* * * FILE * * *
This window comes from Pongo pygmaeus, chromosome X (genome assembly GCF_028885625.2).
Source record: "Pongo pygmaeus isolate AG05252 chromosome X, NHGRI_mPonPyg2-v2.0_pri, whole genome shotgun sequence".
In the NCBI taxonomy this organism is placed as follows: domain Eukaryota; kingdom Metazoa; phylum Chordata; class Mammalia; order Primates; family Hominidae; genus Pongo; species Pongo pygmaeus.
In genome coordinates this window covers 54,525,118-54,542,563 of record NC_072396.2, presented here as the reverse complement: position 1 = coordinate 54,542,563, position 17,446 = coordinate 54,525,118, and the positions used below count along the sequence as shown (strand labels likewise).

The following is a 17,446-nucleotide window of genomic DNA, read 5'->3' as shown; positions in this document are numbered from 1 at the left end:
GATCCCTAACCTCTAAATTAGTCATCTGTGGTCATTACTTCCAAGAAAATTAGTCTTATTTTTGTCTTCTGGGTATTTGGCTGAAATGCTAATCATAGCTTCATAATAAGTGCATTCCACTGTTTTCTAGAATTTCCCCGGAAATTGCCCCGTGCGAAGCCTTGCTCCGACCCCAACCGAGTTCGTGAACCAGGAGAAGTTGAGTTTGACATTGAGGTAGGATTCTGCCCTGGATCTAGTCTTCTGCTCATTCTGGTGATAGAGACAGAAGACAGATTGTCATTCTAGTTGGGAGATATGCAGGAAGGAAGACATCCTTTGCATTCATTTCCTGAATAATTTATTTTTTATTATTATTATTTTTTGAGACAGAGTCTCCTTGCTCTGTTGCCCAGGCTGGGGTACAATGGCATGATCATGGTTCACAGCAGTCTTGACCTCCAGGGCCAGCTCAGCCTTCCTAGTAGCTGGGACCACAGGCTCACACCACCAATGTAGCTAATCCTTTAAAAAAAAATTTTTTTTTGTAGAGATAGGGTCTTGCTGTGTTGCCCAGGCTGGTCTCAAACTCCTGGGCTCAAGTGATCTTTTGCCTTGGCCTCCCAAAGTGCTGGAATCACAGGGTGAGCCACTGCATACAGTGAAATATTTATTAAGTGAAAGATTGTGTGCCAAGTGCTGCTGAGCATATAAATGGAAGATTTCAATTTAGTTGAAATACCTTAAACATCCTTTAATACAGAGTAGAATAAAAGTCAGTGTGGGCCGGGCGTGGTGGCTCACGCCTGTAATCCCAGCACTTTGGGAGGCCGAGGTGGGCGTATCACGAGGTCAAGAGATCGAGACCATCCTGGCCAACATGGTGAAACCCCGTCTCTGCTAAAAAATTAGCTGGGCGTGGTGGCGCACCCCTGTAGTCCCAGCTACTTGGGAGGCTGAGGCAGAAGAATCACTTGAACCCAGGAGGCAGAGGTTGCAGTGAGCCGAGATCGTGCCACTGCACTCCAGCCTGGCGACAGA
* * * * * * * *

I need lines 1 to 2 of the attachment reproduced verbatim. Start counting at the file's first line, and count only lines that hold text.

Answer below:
This window comes from Pongo pygmaeus, chromosome X (genome assembly GCF_028885625.2).
Source record: "Pongo pygmaeus isolate AG05252 chromosome X, NHGRI_mPonPyg2-v2.0_pri, whole genome shotgun sequence".